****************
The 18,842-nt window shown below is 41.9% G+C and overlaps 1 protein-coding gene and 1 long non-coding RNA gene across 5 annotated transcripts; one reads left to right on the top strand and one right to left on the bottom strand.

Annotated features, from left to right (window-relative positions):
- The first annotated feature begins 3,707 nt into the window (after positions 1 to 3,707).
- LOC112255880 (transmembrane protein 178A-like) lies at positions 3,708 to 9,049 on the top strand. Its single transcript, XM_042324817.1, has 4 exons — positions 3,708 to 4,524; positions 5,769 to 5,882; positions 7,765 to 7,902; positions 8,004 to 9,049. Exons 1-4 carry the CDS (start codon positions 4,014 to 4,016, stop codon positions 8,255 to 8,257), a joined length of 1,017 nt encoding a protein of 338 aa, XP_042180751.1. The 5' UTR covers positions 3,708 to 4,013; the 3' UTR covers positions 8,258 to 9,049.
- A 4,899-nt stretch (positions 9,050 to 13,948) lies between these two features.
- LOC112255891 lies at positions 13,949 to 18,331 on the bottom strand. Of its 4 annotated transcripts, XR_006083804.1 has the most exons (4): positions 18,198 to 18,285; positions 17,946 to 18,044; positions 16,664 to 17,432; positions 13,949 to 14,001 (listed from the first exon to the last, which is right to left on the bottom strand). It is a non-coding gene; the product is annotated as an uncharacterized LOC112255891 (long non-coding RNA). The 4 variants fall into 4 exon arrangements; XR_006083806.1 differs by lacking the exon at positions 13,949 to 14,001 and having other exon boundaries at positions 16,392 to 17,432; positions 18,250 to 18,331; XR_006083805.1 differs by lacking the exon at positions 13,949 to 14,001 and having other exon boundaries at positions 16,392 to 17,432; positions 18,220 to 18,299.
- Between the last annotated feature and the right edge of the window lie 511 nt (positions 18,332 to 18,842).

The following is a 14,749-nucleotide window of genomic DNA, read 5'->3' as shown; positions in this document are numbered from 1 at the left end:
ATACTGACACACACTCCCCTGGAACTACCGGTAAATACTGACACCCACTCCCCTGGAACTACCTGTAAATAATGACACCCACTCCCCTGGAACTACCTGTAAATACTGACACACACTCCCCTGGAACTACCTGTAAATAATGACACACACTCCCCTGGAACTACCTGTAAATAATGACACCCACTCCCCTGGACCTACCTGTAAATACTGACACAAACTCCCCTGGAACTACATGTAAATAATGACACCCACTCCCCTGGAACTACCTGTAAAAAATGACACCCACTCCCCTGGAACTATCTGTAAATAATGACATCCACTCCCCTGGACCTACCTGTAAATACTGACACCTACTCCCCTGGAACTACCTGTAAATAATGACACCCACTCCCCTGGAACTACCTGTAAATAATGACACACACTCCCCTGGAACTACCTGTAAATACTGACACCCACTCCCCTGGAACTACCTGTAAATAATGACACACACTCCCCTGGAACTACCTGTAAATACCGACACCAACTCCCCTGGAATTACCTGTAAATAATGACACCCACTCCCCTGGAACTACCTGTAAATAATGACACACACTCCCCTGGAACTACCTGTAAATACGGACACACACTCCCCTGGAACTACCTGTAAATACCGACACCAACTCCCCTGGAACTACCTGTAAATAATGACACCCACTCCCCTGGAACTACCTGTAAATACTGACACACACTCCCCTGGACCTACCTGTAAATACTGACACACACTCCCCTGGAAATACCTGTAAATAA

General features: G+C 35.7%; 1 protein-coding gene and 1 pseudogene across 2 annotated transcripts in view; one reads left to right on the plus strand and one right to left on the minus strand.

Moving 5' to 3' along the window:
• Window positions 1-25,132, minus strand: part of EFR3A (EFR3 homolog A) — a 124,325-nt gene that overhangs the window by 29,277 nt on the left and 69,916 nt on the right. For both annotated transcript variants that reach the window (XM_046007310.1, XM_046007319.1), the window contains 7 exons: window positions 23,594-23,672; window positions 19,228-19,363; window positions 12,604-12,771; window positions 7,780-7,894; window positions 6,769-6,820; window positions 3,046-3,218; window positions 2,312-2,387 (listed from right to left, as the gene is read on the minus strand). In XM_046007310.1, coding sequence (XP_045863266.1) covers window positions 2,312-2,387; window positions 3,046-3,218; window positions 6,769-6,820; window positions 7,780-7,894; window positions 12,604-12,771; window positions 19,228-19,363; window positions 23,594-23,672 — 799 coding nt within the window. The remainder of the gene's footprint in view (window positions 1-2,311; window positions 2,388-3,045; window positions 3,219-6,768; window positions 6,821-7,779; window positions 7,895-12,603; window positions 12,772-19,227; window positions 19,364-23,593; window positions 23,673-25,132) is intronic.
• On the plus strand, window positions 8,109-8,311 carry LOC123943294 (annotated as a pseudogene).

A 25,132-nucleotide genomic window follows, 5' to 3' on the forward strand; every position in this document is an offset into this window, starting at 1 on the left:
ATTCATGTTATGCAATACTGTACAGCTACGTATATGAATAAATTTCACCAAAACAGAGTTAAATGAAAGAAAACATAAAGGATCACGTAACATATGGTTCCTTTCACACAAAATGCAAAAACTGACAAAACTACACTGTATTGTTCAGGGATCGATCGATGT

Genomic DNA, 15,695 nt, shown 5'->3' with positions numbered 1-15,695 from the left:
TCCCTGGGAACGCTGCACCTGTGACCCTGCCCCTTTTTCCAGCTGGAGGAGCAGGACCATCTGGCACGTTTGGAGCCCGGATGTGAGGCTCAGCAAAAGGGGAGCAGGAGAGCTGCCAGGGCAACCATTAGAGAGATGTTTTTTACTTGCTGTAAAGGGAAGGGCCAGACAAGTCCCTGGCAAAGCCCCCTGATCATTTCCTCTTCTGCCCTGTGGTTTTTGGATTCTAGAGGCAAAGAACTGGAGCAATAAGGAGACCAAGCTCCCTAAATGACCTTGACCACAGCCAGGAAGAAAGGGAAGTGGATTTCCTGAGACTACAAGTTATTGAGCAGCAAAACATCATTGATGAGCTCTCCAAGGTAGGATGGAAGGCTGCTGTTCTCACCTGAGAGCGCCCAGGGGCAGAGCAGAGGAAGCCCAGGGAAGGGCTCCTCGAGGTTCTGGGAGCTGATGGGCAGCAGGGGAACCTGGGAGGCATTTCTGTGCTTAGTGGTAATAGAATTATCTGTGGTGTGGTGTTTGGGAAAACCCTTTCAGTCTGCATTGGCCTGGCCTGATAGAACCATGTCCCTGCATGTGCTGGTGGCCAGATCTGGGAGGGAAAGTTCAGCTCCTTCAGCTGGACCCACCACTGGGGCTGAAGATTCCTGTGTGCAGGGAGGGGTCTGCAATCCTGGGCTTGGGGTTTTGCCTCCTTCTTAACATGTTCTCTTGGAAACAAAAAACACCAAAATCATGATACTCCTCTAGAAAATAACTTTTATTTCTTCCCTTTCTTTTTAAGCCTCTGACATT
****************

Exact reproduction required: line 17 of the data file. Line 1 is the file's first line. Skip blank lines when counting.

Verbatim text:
TCCCTGGGAACGCTGCACCTGTGACCCTGCCCCTTTTTCCAGCTGGAGGAGCAGGACCATCTGGCACGTTTGGAGCCCGGATGTGAGGCTCAGCAAAAGGGGAGCAGGAGAGCTGCCAGGGCAACCATTAGAGAGATGTTTTTTACTTGCTGTAAAGGGAAGGGCCAGACAAGTCCCTGGCAAAGCCCCCTGATCATTTCCTCTTCTGCCCTGTGGTTTTTGGATTCTAGAGGCAAAGAACTGGAGCAATAAGGAGACCAAGCTCCCTAAATGACCTTGACCACAGCCAGGAAGAAAGGGAAGTGGATTTCCTGAGACTACAAGTTATTGAGCAGCAAAACATCATTGATGAGCTCTCCAAGGTAGGATGGAAGGCTGCTGTTCTCACCTGAGAGCGCCCAGGGGCAGAGCAGAGGAAGCCCAGGGAAGGGCTCCTCGAGGTTCTGGGAGCTGATGGGCAGCAGGGGAACCTGGGAGGCATTTCTGTGCTTAGTGGTAATAGAATTATCTGTGGTGTGGTGTTTGGGAAAACCCTTTCAGTCTGCATTGGCCTGGCCTGATAGAACCATGTCCCTGCATGTGCTGGTGGCCAGATCTGGGAGGGAAAGTTCAGCTCCTTCAGCTGGACCCACCACTGGGGCTGAAGATTCCTGTGTGCAGGGAGGGGTCTGCAATCCTGGGCTTGGGGTTTTGCCTCCTTCTTAACATGTTCTCTTGGAAACAAAAAACACCAAAATCATGATACTCCTCTAGAAAATAACTTTTATTTCTTCCCTTTCTTTTTAAGCCTCTGACATT